Exploiting Energy and Mineral Resources in Central Asia, Azerbaijan and Mongolia
AbstractFormerly centrally planned countries may be especially vulnerable to institutional degradation and revenue volatility as sources of a resource curse. This paper examines these issues through case studies of six former Soviet republics and Mongolia, focussing on the methods of involving foreign partners in exploration and exploitation of natural resources. Kazakhstan in the 1990s was a prime example of rent-seeking institutional degradation, but an exceptionally positive conjuncture in the 2000s triggered institutional and policy evolution, while Uzbekistan had less resource-rent-driven institutional degradation in the 1990s, but stagnated in the 2000s. Turkmenistan and Mongolia highlight the missed opportunities from not involving foreign partners, while Azerbaijan and the Kyrgyz Republic illustrate the less predictable outcomes following quick deals with foreign investors. Institutions matter, but the case studies suggest more complex relationships than revealed by simple correlations between indicators of institutional quality or of ownership patterns.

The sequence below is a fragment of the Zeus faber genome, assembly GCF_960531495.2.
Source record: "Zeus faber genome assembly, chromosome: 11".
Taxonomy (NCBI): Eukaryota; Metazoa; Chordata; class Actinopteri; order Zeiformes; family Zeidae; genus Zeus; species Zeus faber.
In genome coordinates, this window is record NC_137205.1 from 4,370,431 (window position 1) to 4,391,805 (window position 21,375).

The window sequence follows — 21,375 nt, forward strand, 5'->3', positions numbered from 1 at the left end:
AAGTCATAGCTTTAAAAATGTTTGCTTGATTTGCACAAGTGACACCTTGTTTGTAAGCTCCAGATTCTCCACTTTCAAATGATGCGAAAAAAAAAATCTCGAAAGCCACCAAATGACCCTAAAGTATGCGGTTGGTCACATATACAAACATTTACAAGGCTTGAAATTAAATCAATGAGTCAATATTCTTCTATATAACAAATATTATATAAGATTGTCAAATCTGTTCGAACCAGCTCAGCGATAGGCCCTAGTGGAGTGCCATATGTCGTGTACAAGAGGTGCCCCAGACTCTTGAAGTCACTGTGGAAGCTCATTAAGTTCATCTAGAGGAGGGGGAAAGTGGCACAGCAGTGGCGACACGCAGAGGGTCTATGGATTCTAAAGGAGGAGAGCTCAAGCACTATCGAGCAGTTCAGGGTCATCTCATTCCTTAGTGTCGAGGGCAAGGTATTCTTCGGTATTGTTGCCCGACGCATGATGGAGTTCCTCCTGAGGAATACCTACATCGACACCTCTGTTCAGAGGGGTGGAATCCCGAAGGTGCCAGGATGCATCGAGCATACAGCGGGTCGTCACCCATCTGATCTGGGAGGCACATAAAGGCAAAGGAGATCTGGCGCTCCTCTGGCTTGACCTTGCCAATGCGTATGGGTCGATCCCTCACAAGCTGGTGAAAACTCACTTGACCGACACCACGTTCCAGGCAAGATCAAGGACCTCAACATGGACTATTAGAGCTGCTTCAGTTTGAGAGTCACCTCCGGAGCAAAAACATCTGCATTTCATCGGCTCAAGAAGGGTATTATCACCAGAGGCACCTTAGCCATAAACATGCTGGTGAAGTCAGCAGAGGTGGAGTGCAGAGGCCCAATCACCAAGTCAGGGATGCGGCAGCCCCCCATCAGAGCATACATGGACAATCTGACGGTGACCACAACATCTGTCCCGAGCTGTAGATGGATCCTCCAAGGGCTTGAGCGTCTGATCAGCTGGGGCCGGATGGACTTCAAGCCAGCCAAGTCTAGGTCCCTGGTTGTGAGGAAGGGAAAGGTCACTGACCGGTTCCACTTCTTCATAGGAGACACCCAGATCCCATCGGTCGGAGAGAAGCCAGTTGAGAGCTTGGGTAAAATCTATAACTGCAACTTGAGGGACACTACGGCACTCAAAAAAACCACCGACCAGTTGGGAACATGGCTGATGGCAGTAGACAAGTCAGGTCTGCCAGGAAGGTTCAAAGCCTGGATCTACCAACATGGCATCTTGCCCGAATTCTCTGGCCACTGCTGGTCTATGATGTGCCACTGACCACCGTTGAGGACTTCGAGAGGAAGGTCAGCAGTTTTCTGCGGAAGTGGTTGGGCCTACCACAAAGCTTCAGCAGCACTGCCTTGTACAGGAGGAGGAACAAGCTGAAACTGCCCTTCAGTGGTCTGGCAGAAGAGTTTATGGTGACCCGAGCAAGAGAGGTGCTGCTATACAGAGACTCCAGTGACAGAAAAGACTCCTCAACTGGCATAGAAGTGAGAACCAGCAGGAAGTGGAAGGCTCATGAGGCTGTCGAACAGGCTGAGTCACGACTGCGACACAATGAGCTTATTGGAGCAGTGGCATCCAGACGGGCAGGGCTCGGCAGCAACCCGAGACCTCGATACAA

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Bibliographic InfoArticle provided by Palgrave Macmillan in its journal Comparative Economic Studies.
Volume (Year): 53 (2011)
Issue (Month): 1 (March)
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Other versions of this item:
- Richard Pomfret, 2010. "Exploiting Energy and Mineral Resources in Central Asia, Azerbaijan and Mongolia," School of Economics Working Papers 2010-16, University of Adelaide, School of Economics.
- Q32 - Agricultural and Natural Resource Economics; Environmental and Ecological Economics - - Nonrenewable Resources and Conservation - - - Exhaustible Resources and Economic Development
- P35 - Economic Systems - - Socialist Institutions and Their Transitions - - - Public Finance
- O13 - Economic Development, Technological Change, and Growth - - Economic Development - - - Agriculture; Natural Resources; Environment; Other Primary Products
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